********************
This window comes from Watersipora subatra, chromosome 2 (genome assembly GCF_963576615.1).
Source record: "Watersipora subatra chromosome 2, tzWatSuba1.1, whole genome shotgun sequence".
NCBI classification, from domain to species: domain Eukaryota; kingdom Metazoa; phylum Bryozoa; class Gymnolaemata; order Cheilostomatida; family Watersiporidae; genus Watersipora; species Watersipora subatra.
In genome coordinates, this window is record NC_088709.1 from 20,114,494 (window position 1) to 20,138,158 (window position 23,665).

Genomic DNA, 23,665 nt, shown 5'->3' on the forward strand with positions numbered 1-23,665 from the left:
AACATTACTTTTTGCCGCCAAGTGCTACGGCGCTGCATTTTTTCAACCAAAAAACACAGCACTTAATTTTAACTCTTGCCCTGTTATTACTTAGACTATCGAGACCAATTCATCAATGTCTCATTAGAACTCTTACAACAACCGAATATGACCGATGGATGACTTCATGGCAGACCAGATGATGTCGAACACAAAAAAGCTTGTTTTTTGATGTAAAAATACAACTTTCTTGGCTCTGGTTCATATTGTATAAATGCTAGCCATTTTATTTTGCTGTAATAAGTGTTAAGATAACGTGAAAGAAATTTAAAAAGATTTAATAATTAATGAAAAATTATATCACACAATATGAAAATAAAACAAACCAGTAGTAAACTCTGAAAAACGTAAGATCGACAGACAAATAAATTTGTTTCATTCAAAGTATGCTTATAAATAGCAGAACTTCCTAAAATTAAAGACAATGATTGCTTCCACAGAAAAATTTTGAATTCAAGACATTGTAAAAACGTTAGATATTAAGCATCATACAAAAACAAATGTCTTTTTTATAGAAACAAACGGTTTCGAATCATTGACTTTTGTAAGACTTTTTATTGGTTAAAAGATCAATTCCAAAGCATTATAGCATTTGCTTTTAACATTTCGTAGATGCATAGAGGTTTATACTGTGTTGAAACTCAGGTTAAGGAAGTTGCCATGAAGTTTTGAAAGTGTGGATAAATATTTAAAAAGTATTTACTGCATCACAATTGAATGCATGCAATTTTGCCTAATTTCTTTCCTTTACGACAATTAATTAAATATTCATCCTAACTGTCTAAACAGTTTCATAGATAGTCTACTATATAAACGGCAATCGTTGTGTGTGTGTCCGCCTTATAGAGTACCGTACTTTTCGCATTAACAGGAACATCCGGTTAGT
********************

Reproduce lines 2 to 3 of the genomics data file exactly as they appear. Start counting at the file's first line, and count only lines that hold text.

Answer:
Source record: "Watersipora subatra chromosome 2, tzWatSuba1.1, whole genome shotgun sequence".
NCBI classification, from domain to species: domain Eukaryota; kingdom Metazoa; phylum Bryozoa; class Gymnolaemata; order Cheilostomatida; family Watersiporidae; genus Watersipora; species Watersipora subatra.